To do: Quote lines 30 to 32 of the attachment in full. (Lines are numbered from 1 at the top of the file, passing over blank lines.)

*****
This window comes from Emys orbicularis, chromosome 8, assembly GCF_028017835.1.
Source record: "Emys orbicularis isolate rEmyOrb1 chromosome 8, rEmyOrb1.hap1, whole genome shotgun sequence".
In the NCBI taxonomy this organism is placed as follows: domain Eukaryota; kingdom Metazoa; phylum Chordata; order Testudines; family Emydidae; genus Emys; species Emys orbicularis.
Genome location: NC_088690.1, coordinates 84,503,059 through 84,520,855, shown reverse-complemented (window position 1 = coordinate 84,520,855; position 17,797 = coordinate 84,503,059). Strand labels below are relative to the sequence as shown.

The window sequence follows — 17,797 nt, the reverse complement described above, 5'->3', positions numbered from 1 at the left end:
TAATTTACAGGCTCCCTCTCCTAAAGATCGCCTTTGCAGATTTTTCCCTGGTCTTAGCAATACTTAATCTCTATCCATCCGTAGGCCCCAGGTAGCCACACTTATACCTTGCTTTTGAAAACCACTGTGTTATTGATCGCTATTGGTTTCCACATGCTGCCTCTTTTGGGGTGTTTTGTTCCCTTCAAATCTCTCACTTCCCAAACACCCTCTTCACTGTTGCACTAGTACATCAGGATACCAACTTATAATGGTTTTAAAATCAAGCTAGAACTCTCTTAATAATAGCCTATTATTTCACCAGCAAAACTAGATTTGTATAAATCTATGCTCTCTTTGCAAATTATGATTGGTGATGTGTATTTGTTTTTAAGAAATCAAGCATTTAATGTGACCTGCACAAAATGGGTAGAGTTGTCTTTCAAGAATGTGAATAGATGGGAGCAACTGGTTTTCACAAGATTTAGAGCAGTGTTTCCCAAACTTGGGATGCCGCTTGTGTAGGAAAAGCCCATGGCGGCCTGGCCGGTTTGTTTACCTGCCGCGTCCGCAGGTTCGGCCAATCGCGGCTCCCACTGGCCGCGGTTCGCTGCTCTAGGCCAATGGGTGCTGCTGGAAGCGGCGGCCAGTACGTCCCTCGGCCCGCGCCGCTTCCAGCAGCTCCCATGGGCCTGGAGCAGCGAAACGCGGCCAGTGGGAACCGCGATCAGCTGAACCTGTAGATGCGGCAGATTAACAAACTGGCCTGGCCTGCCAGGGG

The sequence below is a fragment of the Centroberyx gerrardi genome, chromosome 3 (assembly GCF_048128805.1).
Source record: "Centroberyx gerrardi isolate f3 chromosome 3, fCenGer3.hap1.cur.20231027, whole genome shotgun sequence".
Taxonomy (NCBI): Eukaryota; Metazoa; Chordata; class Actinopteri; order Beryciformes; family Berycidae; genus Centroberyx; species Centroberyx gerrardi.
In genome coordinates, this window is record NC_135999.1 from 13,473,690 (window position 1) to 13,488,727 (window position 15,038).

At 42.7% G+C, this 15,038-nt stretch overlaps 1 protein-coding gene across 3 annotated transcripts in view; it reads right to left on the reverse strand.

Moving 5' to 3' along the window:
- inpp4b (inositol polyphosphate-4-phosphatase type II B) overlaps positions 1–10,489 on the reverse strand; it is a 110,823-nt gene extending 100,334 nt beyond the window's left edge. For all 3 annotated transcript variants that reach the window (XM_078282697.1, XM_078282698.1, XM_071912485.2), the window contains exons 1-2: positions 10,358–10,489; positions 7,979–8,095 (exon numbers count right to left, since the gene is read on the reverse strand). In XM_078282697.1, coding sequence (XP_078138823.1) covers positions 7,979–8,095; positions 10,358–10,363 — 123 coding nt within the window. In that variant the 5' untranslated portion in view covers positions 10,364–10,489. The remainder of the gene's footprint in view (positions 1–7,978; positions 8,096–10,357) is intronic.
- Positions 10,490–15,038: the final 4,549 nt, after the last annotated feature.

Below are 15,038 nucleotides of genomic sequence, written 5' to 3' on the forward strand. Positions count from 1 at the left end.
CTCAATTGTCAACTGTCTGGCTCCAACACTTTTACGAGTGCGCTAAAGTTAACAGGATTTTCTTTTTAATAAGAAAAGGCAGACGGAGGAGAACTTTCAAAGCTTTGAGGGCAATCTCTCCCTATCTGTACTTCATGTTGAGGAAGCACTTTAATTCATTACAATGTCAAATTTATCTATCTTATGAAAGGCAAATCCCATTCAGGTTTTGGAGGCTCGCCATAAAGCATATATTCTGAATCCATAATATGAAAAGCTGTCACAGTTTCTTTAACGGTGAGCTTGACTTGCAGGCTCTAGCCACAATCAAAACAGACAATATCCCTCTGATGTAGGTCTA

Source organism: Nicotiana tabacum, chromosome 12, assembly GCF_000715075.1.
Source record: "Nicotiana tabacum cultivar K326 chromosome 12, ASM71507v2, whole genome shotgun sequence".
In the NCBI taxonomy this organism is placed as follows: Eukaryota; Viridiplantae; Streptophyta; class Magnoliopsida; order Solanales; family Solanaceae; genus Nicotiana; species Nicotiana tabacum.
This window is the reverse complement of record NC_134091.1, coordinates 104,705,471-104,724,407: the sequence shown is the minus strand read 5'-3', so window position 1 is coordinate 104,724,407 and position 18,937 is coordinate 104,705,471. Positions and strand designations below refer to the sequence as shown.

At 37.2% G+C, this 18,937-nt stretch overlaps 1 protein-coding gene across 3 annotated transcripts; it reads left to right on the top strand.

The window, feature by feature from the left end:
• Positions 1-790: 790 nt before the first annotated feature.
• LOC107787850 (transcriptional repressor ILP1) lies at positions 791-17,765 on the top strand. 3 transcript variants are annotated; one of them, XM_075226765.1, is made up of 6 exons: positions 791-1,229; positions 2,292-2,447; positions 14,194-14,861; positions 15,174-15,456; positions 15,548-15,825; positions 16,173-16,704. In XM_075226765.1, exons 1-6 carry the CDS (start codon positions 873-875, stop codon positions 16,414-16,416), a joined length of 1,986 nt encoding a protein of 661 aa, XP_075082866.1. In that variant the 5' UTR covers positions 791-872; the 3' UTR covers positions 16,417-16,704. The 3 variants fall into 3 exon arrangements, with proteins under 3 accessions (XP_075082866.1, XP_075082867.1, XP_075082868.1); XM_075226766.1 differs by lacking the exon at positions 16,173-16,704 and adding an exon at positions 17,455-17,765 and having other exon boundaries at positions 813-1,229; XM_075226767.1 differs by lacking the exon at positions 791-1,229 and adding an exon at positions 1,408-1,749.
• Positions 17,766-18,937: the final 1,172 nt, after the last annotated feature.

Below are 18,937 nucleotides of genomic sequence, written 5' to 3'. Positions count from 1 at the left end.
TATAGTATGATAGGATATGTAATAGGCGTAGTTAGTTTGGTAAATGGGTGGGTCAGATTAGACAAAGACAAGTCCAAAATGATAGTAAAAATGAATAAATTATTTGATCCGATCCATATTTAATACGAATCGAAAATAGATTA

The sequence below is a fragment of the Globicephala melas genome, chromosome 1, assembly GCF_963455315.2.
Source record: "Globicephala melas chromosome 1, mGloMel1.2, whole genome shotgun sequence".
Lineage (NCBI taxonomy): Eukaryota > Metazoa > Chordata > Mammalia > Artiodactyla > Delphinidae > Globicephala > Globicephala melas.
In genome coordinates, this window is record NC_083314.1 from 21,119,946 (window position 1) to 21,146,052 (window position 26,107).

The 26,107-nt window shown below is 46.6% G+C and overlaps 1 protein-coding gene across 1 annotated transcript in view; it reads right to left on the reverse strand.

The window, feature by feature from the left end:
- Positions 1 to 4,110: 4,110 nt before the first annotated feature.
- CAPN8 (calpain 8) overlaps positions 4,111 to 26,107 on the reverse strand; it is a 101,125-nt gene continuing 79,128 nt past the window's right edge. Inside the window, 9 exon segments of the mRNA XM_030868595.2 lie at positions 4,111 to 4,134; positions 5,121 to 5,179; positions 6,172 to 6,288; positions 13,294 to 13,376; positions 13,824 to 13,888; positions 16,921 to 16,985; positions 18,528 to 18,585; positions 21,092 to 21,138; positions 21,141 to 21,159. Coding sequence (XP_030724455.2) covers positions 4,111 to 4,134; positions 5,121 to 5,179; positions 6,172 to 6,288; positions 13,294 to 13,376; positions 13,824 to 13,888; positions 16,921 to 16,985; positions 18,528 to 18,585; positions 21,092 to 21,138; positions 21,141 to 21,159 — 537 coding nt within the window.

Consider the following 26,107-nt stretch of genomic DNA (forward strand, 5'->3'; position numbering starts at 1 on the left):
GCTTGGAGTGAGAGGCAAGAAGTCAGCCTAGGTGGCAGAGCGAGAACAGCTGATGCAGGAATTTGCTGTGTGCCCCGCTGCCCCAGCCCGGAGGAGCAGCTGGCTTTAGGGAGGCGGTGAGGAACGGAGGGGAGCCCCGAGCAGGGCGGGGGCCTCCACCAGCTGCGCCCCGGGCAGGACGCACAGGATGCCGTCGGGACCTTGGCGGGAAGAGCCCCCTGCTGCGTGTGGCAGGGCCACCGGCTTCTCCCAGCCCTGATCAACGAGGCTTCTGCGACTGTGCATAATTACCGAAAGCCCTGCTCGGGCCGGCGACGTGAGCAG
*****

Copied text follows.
Lineage (NCBI taxonomy): Eukaryota > Metazoa > Chordata > Mammalia > Artiodactyla > Delphinidae > Globicephala > Globicephala melas.
In genome coordinates, this window is record NC_083314.1 from 21,119,946 (window position 1) to 21,146,052 (window position 26,107).

The 26,107-nt window shown below is 46.6% G+C and overlaps 1 protein-coding gene across 1 annotated transcript in view; it reads right to left on the reverse strand.